Osteoporosis vs. Osteoarthritis: How to Tell the Difference and Manage Your Symptoms

Osteoporosis vs. Osteoarthritis is a common illness in the bones of older adults. Most people often confuse the two to be the same, but that is not the case.

Osteoporosis is a type of illness wherein there is a gradual loss of bone mass, making the patient more vulnerable to bone fractures and injuries. The loss of bone mass over time will weaken the bones and make them brittle. Unfortunately, this disease can’t be noticed until it’s too late.

On the other hand, osteoarthritis is a more complex illness particularly affecting the joints. It causes swelling, pain, and stiffness as the joints become inflamed. Over time, the symptoms get worse until it affects the patient’s mobility and flexibility.

What is Osteoporosis?

Osteoporosis is a bone disease that gradually weakens the bones, particularly in the hip bones and backbones. Unlike osteoarthritis, this illness doesn’t involve pain throughout the loss of bone mass. That’s the reason why this is considered a “silent disease”, you’ll only notice it when you start to get easily fractured and injured in the bones.

When we are in our 20s our body replaces old bones with new, strong ones, however, as we age, more bones are broken down than it is created. That’s when Osteoporosis begins.

Symptoms of Osteoporosis

Early signs of osteoporosis are not evident. In most cases, people only realize they have the disease when they start to get vulnerable from fractures and broken bones. Fortunately, there are still small signs you can look out for.

  1. Gums are receding
  2. Low handgrip strength
  3. Brittle and weak fingernails

These may be vague signs, but another way to catch osteoporosis early is by talking to your doctor and attending regular bone check-ups.

Causes of Osteoporosis

Osteoporosis is usually caused by hormonal changes in the body as a person ages. Other risk factors include:

Chronic diseases like diabetes, kidney failure, hyperthyroidism, and vitamin D deficiency are also linked to the increased risk of osteoporosis.

Diagnosing Osteoporosis

Before treatment is given, your doctor will diagnose you with osteoporosis using a DXA machine, which will determine your bone mass density. Some doctors also use ultrasound, particularly on the patient’s heel to confirm the loss of bone density.

Treatment for Osteoporosis

Some treatments for osteoporosis include:

Your doctor may prescribe any of the medications listed. Make sure to report any other medical conditions you have such as high blood pressure, a history of stroke, and a heart attack.

What is Osteoarthritis?

Osteoarthritis is the most common type of arthritis. Unlike osteoporosis, this illness is more complex and causes swelling and pain starting from its onset. It particularly attacks the cartilage found within the joints, and as the disease progresses, it begins to get inflamed causing pain, swelling, and over time, deformity.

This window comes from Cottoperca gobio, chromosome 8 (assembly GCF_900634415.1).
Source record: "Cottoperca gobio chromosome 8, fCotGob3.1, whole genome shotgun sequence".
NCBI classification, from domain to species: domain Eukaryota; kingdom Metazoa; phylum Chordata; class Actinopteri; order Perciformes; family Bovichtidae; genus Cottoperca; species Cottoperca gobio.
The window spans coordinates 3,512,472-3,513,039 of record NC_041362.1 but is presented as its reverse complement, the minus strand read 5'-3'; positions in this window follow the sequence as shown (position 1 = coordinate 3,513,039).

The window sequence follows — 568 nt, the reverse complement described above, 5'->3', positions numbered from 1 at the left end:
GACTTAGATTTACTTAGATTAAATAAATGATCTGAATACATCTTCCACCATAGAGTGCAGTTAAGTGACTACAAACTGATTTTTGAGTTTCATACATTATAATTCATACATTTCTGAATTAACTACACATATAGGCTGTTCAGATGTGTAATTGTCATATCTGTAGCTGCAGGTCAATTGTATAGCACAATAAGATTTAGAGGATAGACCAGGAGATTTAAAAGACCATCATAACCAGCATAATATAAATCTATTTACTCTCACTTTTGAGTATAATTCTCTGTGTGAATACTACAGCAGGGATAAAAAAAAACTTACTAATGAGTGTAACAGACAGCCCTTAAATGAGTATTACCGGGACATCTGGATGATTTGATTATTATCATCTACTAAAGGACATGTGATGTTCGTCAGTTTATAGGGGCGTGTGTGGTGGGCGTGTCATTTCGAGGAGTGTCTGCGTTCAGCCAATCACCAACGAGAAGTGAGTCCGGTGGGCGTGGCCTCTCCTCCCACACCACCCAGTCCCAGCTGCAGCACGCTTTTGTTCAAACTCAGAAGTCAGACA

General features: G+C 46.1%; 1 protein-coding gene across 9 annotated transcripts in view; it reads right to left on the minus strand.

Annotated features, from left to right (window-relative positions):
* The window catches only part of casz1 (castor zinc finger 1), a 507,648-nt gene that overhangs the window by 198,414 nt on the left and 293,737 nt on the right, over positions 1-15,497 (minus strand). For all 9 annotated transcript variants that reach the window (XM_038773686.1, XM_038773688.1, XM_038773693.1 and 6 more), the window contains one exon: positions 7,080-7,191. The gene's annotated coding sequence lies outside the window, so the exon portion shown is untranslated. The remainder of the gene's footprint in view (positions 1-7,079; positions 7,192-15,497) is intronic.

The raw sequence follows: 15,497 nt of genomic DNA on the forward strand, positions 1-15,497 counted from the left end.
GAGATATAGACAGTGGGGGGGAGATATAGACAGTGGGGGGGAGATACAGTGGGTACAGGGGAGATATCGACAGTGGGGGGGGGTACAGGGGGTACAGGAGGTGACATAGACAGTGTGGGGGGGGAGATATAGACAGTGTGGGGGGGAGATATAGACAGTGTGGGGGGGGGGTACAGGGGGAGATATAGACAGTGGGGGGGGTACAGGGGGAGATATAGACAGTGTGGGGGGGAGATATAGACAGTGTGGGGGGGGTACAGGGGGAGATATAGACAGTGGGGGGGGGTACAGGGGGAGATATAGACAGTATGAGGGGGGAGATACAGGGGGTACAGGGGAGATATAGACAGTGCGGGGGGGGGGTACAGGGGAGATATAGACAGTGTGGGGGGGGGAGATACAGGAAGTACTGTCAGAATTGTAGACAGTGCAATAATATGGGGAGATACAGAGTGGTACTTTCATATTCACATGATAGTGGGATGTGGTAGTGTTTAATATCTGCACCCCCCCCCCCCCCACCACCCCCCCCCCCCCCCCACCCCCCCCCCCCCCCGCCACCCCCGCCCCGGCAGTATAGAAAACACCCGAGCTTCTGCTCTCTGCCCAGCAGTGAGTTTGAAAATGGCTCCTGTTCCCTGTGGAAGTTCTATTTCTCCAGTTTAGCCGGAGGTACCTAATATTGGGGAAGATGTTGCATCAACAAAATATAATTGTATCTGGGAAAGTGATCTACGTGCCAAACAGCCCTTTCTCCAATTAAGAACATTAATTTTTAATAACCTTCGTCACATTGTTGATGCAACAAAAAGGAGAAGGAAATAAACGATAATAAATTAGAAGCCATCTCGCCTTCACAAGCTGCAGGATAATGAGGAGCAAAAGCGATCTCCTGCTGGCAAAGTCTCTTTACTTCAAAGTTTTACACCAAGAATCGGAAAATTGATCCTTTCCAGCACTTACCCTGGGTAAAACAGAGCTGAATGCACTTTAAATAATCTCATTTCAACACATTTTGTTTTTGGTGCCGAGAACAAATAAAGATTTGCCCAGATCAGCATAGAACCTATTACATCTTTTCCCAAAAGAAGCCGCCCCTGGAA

Osteoarthritis is more common than osteoporosis affecting nearly 32 million people in the US alone.

Symptoms Of Osteoarthritis

The followings are the signs and symptoms of osteoarthritis you should look out for:

Causes Of Osteoarthritis

The primary cause of osteoarthritis is damage to the joint cartilage. The reason why this happens is still unclear but the following risk factors can increase your risk of having one.

  1. Aging - One of the common risk factors of osteoarthritis is age. Normally, when people reach their 60s, bones become weaker and more vulnerable to diseases like osteoarthritis.
  2. Obesity - The more overweight you are, the more pressure your bones will have in bearing your weight. This then will increase your risk of getting osteoarthritis.
  3. Gender - Just like osteoporosis, this disease is more common in women than in men. The reason for this is still unknown.
  4. Family history - Another common explanation as to why you get osteoarthritis is genetics. If a member of your family has a history of osteoarthritis, there’s a higher probability that you will eventually get the disease as well.
  5. Overuse of joints - If you have injured your joint before, it may trigger osteoarthritis. This goes the same if your joints are constantly exposed to stress and too much pressure. That’s why it’s important to not overuse joints especially if it’s injured.
  6. Race and ethnicity - Recent studies have shown that white people are more prone to osteoarthritis compared to people of Asian descent.
Diagnosing Osteoarthritis

The most common ways for a doctor to diagnose osteoarthritis is through physical examination, assessment of symptoms, and bone x-rays. People with osteoarthritis have joint cartilage loss, narrow space between adjacent bones, and the presence of bone spurs around the affected area. In some cases, rheumatologists assist in the diagnosing process.

Treatment for Osteoarthritis

Unfortunately, there’s still no cure for osteoarthritis, but your doctor will most probably plan combinations of therapies to improve your condition. Some treatment therapies include:

Prevention Tips to Reduce the Risk

Osteoporosis and osteoarthritis are both diseases attacking the bones. Though getting these diseases may be inevitable, especially for older adults, there are still practices you can make a habit of to reduce your risk of getting the disease.

Final Thoughts

Osteoporosis and osteoarthritis are diseases that affect the bones and are common in older people. These can cause discomfort, vulnerability, and pain which may affect one’s quality of living.

Though some consider these diseases inevitable, there are still ways to decrease one’s risk of getting the disease. Just a habit of exercise, a balanced diet, and a healthy lifestyle can make a difference in how you will live when you reach your older adulthood.